palabras DelMar

I like writing but I am hesitant about sharing. Self-doubt, apprehension, and fear continuously rear their putrid heads over and over again.  The self-doubt and apprehension lead me to write. In part, I believe that this is an oxymoron because the fear and apprehension should make me run from the craft.

The exploration of my language leaves me at a loss sometimes. I am lost in my thoughts and words— constantly. I am lost in observation and I am lost in the wonderment of exploration. I can explore the darkest thoughts of my mind and create something truly unique or I can create a poem that embraces every romantic idea I have ever come across and yet somehow, I feel it’s never good enough.

It’s not good enough so it’s not worth sharing.

I have so many creations, characters, and plots that are begging for exposure.

They haunt my thoughts…

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The 5 Secrets to Developing Better Characters | BookDaily

The 5 Secrets to Developing Better Characters | BookDaily #AuthorTips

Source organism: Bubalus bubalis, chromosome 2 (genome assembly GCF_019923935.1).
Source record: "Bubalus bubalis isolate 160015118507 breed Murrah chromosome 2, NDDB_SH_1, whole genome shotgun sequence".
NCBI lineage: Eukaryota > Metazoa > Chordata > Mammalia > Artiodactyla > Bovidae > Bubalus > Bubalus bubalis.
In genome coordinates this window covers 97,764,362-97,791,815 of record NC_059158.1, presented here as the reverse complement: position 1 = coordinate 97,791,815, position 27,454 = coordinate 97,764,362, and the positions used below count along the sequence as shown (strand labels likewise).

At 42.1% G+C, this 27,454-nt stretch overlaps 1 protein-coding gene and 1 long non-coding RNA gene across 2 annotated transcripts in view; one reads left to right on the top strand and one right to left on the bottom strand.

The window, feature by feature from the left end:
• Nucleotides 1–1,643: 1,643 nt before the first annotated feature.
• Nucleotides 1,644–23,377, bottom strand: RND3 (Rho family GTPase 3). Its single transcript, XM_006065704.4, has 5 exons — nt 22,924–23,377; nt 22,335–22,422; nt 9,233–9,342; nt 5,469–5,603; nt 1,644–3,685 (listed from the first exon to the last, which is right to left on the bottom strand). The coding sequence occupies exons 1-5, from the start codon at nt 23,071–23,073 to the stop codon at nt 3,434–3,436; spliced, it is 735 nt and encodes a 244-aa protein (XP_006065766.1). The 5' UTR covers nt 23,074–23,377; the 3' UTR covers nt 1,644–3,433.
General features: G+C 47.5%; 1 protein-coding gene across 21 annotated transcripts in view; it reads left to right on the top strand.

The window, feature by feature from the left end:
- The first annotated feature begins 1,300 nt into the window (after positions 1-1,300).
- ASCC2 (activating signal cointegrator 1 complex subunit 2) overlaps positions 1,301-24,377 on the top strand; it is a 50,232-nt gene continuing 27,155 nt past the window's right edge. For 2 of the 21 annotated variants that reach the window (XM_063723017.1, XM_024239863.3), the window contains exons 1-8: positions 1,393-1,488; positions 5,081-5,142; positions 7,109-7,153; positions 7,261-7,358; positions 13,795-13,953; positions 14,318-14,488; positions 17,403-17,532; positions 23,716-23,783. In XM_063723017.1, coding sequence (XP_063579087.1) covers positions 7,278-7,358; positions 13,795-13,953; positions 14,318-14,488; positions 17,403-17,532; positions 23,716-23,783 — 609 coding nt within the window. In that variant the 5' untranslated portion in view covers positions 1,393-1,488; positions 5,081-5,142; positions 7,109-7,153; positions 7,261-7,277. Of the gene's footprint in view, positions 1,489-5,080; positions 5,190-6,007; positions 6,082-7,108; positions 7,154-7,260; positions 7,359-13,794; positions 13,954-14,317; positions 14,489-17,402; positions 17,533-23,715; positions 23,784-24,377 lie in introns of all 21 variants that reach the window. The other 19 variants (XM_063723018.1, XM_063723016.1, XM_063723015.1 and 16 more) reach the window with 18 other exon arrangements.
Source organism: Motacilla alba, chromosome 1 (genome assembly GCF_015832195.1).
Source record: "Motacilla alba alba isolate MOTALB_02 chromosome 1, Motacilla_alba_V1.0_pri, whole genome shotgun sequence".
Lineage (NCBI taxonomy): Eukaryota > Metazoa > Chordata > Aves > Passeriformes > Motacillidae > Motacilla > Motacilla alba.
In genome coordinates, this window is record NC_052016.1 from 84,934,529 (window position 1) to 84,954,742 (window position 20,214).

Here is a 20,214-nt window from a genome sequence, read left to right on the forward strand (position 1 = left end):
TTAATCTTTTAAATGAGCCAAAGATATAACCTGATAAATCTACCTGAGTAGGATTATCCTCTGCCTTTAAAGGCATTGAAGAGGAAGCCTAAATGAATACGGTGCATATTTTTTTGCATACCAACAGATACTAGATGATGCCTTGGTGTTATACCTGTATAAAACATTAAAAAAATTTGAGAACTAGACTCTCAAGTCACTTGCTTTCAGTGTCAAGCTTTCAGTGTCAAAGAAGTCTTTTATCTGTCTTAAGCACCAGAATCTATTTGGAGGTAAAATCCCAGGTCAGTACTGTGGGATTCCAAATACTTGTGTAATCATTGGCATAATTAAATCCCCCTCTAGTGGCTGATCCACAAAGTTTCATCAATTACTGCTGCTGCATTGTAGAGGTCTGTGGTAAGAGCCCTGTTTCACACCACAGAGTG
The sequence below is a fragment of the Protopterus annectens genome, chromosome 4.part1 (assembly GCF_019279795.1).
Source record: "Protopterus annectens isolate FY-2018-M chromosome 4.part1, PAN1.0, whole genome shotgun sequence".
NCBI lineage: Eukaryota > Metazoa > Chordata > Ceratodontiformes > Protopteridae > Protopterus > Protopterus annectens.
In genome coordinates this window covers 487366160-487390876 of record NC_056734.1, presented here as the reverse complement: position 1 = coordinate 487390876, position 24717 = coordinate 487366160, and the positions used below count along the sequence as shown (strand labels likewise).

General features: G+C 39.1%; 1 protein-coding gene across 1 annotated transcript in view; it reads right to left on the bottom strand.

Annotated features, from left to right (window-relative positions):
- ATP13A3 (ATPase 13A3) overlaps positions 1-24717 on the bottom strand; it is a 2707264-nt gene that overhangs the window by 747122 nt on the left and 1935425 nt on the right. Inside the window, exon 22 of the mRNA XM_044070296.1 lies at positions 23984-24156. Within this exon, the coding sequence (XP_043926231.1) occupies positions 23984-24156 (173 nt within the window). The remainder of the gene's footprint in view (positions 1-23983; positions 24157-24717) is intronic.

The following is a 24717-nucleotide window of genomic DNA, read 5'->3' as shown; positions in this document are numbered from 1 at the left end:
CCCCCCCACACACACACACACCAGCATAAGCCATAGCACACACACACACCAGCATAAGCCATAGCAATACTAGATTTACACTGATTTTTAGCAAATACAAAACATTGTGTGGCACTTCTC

By TA Sullivan

November 8, 2017

The 5 Keys to Character Development

My friend wanted me to attend a writing seminar with her, so I agreed to go. However, the summary said it was geared more for novices, so I didn’t really expect to learn much. Boy, was I surprised.

The instructor, a creative writing instructor from one of the top schools in the south, came in and took her place at the podium. After introducing herself and giving us a brief synopsis of what the presentation was to be about, she asked us to take five minutes to describe her as if she was a character in one of our stories.

The results were pretty much as expected. Most of the attendees gave similar descriptions to this:

Melanie is a 30-ish woman with brown, shoulder-length hair, dressed in a gray suit with a lacy, rose-colored blouse.

She told us to hang on to those descriptions, and then she went on to give us her presentation. That’s when we all learned how wrong we had been in actually thinking we had described a character. What we had described was a one-dimensional, uninspired, and uninteresting person.

A story character should be as varied as someone in real life. They should have substance, not just a description. They should come alive for the reader and become someone that the reader can actually believe in. The 5 primary attributes that each character needs in order to achieve this kind of depth are: